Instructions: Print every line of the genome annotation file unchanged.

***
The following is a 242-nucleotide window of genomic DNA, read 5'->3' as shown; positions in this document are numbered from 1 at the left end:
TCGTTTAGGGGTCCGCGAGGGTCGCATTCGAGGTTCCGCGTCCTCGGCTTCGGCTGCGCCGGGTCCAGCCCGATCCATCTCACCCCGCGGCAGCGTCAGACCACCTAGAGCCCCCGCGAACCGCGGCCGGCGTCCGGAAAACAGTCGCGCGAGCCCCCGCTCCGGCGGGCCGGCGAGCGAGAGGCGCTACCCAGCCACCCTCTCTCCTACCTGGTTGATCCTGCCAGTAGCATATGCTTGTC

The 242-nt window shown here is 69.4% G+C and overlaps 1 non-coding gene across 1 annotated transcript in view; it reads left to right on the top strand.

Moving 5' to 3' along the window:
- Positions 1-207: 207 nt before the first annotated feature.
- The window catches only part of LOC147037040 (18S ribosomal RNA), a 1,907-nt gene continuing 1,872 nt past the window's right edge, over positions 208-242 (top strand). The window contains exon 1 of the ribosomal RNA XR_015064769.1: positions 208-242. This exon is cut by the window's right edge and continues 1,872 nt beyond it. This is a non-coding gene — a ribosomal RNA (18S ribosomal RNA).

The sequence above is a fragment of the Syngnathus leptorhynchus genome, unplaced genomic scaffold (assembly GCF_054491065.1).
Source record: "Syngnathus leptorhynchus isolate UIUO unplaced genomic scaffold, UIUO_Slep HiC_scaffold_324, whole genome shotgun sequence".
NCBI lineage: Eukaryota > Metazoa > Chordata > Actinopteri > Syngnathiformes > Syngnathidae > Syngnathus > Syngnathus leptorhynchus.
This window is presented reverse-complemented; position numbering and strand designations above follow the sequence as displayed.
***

The following is a 242-nucleotide window of genomic DNA, read 5'->3' as shown; positions in this document are numbered from 1 at the left end:
TCGTTTAGGGGTCCGCGAGGGTCGCATTCGAGGTTCCGCGTCCTCGGCTTCGGCTGCGCCGGGTCCAGCCCGATCCATCTCACCCCGCGGCAGCGTCAGACCACCTAGAGCCCCCGCGAACCGCGGCCGGCGTCCGGAAAACAGTCGCGCGAGCCCCCGCTCCGGCGGGCCGGCGAGCGAGAGGCGCTACCCAGCCACCCTCTCTCCTACCTGGTTGATCCTGCCAGTAGCATATGCTTGTC

The 242-nt window shown here is 69.4% G+C and overlaps 1 non-coding gene across 1 annotated transcript in view; it reads left to right on the top strand.

Moving 5' to 3' along the window:
- Positions 1-207: 207 nt before the first annotated feature.
- The window catches only part of LOC147037040 (18S ribosomal RNA), a 1,907-nt gene continuing 1,872 nt past the window's right edge, over positions 208-242 (top strand). The window contains exon 1 of the ribosomal RNA XR_015064769.1: positions 208-242. This exon is cut by the window's right edge and continues 1,872 nt beyond it. This is a non-coding gene — a ribosomal RNA (18S ribosomal RNA).

The sequence above is a fragment of the Syngnathus leptorhynchus genome, unplaced genomic scaffold (assembly GCF_054491065.1).
Source record: "Syngnathus leptorhynchus isolate UIUO unplaced genomic scaffold, UIUO_Slep HiC_scaffold_324, whole genome shotgun sequence".
NCBI lineage: Eukaryota > Metazoa > Chordata > Actinopteri > Syngnathiformes > Syngnathidae > Syngnathus > Syngnathus leptorhynchus.
This window is presented reverse-complemented; position numbering and strand designations above follow the sequence as displayed.